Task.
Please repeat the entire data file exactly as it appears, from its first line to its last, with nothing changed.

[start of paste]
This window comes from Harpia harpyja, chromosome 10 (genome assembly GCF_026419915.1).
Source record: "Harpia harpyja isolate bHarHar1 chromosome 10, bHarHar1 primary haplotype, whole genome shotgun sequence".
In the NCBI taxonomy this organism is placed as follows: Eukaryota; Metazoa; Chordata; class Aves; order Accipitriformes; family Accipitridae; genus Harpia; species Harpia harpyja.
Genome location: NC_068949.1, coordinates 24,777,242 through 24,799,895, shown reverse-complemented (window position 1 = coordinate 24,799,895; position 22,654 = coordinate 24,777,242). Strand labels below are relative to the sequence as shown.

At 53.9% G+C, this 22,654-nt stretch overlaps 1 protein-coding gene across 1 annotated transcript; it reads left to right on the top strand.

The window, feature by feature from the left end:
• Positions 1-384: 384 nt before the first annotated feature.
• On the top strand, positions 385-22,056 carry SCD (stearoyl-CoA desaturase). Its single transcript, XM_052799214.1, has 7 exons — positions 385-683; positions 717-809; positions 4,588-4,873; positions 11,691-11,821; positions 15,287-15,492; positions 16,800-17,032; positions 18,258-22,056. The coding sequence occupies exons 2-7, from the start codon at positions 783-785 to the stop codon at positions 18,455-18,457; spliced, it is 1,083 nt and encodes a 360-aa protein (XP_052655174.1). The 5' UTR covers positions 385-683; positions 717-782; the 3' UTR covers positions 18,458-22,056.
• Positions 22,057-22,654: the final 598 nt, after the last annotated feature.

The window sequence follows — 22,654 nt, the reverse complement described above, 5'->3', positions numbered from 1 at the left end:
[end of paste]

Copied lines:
This window comes from Harpia harpyja, chromosome 10 (genome assembly GCF_026419915.1).
Source record: "Harpia harpyja isolate bHarHar1 chromosome 10, bHarHar1 primary haplotype, whole genome shotgun sequence".
In the NCBI taxonomy this organism is placed as follows: Eukaryota; Metazoa; Chordata; class Aves; order Accipitriformes; family Accipitridae; genus Harpia; species Harpia harpyja.
Genome location: NC_068949.1, coordinates 24,777,242 through 24,799,895, shown reverse-complemented (window position 1 = coordinate 24,799,895; position 22,654 = coordinate 24,777,242). Strand labels below are relative to the sequence as shown.

At 53.9% G+C, this 22,654-nt stretch overlaps 1 protein-coding gene across 1 annotated transcript; it reads left to right on the top strand.

The window, feature by feature from the left end:
• Positions 1-384: 384 nt before the first annotated feature.
• On the top strand, positions 385-22,056 carry SCD (stearoyl-CoA desaturase). Its single transcript, XM_052799214.1, has 7 exons — positions 385-683; positions 717-809; positions 4,588-4,873; positions 11,691-11,821; positions 15,287-15,492; positions 16,800-17,032; positions 18,258-22,056. The coding sequence occupies exons 2-7, from the start codon at positions 783-785 to the stop codon at positions 18,455-18,457; spliced, it is 1,083 nt and encodes a 360-aa protein (XP_052655174.1). The 5' UTR covers positions 385-683; positions 717-782; the 3' UTR covers positions 18,458-22,056.
• Positions 22,057-22,654: the final 598 nt, after the last annotated feature.

The window sequence follows — 22,654 nt, the reverse complement described above, 5'->3', positions numbered from 1 at the left end: